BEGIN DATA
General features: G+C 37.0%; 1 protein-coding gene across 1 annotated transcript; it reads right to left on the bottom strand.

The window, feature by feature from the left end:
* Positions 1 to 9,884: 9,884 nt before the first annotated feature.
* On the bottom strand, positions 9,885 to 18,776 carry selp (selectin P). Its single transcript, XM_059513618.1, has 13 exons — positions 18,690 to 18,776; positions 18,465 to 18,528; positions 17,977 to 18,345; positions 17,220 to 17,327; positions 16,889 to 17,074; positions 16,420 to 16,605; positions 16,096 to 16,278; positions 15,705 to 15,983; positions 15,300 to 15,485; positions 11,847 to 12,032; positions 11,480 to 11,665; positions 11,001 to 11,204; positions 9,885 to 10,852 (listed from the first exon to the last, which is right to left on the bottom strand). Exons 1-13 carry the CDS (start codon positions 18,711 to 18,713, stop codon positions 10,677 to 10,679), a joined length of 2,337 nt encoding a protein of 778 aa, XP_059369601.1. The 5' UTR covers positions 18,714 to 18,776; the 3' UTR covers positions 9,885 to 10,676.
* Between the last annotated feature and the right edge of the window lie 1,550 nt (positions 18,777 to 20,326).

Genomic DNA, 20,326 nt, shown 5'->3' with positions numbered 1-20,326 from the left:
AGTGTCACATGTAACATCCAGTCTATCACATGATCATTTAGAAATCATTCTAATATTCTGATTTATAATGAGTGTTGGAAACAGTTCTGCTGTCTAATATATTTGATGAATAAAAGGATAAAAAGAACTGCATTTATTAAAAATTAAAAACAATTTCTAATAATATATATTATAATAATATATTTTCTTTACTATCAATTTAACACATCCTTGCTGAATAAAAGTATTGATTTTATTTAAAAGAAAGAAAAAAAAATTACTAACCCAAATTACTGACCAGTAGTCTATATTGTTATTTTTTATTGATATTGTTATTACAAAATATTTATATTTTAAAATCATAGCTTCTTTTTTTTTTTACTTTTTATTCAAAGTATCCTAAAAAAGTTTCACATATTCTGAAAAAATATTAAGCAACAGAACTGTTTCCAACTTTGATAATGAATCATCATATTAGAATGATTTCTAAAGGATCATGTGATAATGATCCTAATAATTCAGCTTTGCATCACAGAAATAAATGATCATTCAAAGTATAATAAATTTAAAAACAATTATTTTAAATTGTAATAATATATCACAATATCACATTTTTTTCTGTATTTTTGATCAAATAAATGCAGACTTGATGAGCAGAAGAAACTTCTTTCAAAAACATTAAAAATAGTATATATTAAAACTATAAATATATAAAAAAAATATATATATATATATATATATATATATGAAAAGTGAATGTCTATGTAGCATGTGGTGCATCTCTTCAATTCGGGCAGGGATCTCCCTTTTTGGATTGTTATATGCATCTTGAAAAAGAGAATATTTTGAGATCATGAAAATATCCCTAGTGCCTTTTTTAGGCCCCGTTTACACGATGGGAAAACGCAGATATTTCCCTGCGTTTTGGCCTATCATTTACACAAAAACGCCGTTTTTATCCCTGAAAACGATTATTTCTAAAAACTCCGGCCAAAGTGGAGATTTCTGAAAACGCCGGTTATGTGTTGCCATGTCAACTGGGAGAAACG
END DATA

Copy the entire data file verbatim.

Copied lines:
General features: G+C 37.0%; 1 protein-coding gene across 1 annotated transcript; it reads right to left on the bottom strand.

The window, feature by feature from the left end:
* Positions 1 to 9,884: 9,884 nt before the first annotated feature.
* On the bottom strand, positions 9,885 to 18,776 carry selp (selectin P). Its single transcript, XM_059513618.1, has 13 exons — positions 18,690 to 18,776; positions 18,465 to 18,528; positions 17,977 to 18,345; positions 17,220 to 17,327; positions 16,889 to 17,074; positions 16,420 to 16,605; positions 16,096 to 16,278; positions 15,705 to 15,983; positions 15,300 to 15,485; positions 11,847 to 12,032; positions 11,480 to 11,665; positions 11,001 to 11,204; positions 9,885 to 10,852 (listed from the first exon to the last, which is right to left on the bottom strand). Exons 1-13 carry the CDS (start codon positions 18,711 to 18,713, stop codon positions 10,677 to 10,679), a joined length of 2,337 nt encoding a protein of 778 aa, XP_059369601.1. The 5' UTR covers positions 18,714 to 18,776; the 3' UTR covers positions 9,885 to 10,676.
* Between the last annotated feature and the right edge of the window lie 1,550 nt (positions 18,777 to 20,326).

Genomic DNA, 20,326 nt, shown 5'->3' with positions numbered 1-20,326 from the left:
AGTGTCACATGTAACATCCAGTCTATCACATGATCATTTAGAAATCATTCTAATATTCTGATTTATAATGAGTGTTGGAAACAGTTCTGCTGTCTAATATATTTGATGAATAAAAGGATAAAAAGAACTGCATTTATTAAAAATTAAAAACAATTTCTAATAATATATATTATAATAATATATTTTCTTTACTATCAATTTAACACATCCTTGCTGAATAAAAGTATTGATTTTATTTAAAAGAAAGAAAAAAAAATTACTAACCCAAATTACTGACCAGTAGTCTATATTGTTATTTTTTATTGATATTGTTATTACAAAATATTTATATTTTAAAATCATAGCTTCTTTTTTTTTTTACTTTTTATTCAAAGTATCCTAAAAAAGTTTCACATATTCTGAAAAAATATTAAGCAACAGAACTGTTTCCAACTTTGATAATGAATCATCATATTAGAATGATTTCTAAAGGATCATGTGATAATGATCCTAATAATTCAGCTTTGCATCACAGAAATAAATGATCATTCAAAGTATAATAAATTTAAAAACAATTATTTTAAATTGTAATAATATATCACAATATCACATTTTTTTCTGTATTTTTGATCAAATAAATGCAGACTTGATGAGCAGAAGAAACTTCTTTCAAAAACATTAAAAATAGTATATATTAAAACTATAAATATATAAAAAAAATATATATATATATATATATATATATATGAAAAGTGAATGTCTATGTAGCATGTGGTGCATCTCTTCAATTCGGGCAGGGATCTCCCTTTTTGGATTGTTATATGCATCTTGAAAAAGAGAATATTTTGAGATCATGAAAATATCCCTAGTGCCTTTTTTAGGCCCCGTTTACACGATGGGAAAACGCAGATATTTCCCTGCGTTTTGGCCTATCATTTACACAAAAACGCCGTTTTTATCCCTGAAAACGATTATTTCTAAAAACTCCGGCCAAAGTGGAGATTTCTGAAAACGCCGGTTATGTGTTGCCATGTCAACTGGGAGAAACG